SIRb2000 had significantly better diagnostic performance than US in discriminating malignant from benign thyroid micronodules (AUC: 0.975 vs 0.820; Youden index: 0.86 vs 0.64; P < .001; Tables 4 and 5 and Fig. 3C). Compared with US, SIRb2000 could more effectively reduce the false malignant micronodules and contribute to an obviously higher positive predict value (96.6% vs 78.9%) and a markedly lower false-positive rate (3.51% vs 26.32%).

Table 5

Table 5

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4 Discussion

Our study results revealed that malignant thyroid micronodules showed a lower SIRb0 but a higher SIRb2000 than benign thyroid micronodules did. ADCs of malignant thyroid micronodules were lower than that of benign thyroid micronodules with the same b-value. SIRb2000 had the best diagnostic performance in discriminating malignant from benign thyroid micronodules among all these alone diagnostic indicators. Although SIRb2000 combined different ADCs could improve the diagnostic performance, they did not show significant differences compared to SIRb2000. If SIRb2000 > 1.46 was provided as a diagnostic cutoff value, the AUC, sensitivity and specificity were 0.975, 90.32%, and 96.49%, respectively. Compared with US, SIRb2000 could significantly increase positive predict value and decrease false-positive rate.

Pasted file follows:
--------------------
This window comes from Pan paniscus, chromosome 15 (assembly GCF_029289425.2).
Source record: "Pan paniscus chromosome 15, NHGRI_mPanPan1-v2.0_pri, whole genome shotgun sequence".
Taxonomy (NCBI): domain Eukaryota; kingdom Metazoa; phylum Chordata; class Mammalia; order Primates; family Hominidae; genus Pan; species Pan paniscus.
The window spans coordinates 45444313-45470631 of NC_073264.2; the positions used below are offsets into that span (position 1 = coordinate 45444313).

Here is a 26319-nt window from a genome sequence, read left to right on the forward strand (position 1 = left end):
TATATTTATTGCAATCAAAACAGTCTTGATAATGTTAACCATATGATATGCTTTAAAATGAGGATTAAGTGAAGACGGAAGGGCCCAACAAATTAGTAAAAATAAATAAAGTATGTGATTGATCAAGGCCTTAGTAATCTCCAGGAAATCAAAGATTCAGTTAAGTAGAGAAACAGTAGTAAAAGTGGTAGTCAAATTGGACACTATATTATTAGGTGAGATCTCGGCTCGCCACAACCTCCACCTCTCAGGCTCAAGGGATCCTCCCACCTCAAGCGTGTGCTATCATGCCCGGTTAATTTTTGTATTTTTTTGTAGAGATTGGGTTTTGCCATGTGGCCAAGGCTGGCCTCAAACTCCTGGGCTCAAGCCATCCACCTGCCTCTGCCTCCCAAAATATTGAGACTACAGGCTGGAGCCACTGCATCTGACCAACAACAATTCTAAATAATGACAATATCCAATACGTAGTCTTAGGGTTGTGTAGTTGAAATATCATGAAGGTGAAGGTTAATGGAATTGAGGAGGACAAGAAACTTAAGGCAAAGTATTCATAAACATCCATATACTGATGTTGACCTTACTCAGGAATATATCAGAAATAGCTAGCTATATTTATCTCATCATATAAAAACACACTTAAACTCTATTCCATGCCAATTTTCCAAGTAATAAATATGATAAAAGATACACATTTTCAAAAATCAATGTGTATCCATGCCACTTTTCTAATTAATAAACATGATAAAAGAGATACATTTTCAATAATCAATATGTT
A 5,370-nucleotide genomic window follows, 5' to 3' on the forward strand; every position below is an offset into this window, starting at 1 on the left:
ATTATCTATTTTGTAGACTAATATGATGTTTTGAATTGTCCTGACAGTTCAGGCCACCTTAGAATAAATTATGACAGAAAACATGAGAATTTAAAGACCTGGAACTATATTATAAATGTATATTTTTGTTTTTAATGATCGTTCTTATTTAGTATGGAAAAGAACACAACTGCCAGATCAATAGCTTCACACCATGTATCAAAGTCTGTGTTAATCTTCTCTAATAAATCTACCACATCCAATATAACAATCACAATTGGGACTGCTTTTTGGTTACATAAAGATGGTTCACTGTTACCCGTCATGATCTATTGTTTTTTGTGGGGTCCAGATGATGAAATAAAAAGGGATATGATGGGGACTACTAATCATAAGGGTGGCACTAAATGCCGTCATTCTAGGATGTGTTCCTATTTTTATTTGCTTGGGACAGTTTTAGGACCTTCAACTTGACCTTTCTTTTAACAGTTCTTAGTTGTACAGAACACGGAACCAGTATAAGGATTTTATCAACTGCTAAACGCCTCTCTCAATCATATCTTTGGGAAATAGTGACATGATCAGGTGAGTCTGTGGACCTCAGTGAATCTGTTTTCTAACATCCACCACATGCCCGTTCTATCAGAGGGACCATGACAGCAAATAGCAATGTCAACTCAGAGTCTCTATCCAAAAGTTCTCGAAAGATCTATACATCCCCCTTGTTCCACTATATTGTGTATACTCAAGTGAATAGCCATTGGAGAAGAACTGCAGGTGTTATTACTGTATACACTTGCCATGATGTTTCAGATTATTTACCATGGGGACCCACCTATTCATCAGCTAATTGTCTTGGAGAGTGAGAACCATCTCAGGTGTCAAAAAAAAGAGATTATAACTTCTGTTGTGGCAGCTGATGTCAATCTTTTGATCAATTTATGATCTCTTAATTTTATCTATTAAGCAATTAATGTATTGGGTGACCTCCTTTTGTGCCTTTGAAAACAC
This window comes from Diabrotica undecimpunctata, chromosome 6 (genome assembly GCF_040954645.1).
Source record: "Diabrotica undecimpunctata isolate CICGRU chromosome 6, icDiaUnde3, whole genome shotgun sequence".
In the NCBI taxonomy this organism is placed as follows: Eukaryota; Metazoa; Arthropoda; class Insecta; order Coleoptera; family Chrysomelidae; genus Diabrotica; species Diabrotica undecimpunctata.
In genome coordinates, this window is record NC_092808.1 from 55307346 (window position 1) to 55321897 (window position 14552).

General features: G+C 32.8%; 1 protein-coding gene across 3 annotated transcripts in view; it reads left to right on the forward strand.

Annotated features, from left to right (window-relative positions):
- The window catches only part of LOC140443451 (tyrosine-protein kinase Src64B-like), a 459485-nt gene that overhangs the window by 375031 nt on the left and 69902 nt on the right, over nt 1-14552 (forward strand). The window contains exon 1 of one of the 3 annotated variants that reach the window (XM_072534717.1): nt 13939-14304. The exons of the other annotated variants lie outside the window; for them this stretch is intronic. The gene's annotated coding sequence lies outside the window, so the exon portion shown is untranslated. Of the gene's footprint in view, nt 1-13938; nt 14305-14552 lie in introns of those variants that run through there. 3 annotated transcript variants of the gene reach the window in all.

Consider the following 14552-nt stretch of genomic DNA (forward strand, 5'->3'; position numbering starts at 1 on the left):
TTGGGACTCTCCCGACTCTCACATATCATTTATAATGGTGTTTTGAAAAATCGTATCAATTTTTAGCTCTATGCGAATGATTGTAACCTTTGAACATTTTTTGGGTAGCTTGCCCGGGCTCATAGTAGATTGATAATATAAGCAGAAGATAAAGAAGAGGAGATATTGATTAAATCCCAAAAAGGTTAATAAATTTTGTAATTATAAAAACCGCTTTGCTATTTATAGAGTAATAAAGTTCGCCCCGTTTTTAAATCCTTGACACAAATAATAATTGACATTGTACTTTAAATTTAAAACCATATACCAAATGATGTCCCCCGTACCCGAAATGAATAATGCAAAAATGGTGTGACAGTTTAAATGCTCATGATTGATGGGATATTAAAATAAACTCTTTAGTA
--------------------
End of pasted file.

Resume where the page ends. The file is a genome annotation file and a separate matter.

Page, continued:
The reason that SIRb0 of malignant thyroid micronodules is lower than that of benign thyroid micronodules may be due to malignant micronodules’ pathological features of fibrosis and microcalcification (especially in PTMCs).[14] It is well known that fibrosis or microcalcification usually present low signal intensity on T2W images. Therefore, it can be understood that malignant thyroid micronodules show lower SIR on DW images with b-value of 0 s/mm2 than benign micronodules do, given the similar MRI characteristics between T2W images and DW images with b-value of 0 s/mm2. This findings are similar to the results reported by Noda et al,[15] who observed that PTCs show lower SIR than benign thyroid nodules on T2W images. A previous study about breast DWI with multiple b-values by Han et al[16] demonstrated that sparse parenchymal cells, large intercellular spaces and relatively high diffusion of extracellular water molecules in benign breast lesions lead to gradually decreased SIR and on the contrary, compact parenchymal cells, small intercellular spaces and relatively low diffusion of extracellular water molecules in malignant breast lesions result in gradually increased SIR when b-values increased within a certain range (b-values from 0 to 1200 s/mm2). Similar with the findings by Han et al[16], in our study the SIR of benign and malignant thyroid micronodules also showed a reversed change tendency with increasing b-values from 0 to 800 and 2000 s/mm2, which lead to an obviously different SIR between the two groups when the b-value reached to 2000 s/mm2. This significant SIR difference between benign and malignant thyroid micronodules on DW images with high b-value may help inexperienced radiologists to more easily detect and confidently diagnose malignant micronodules based on the high signal intensities and improve the diagnostic accuracy.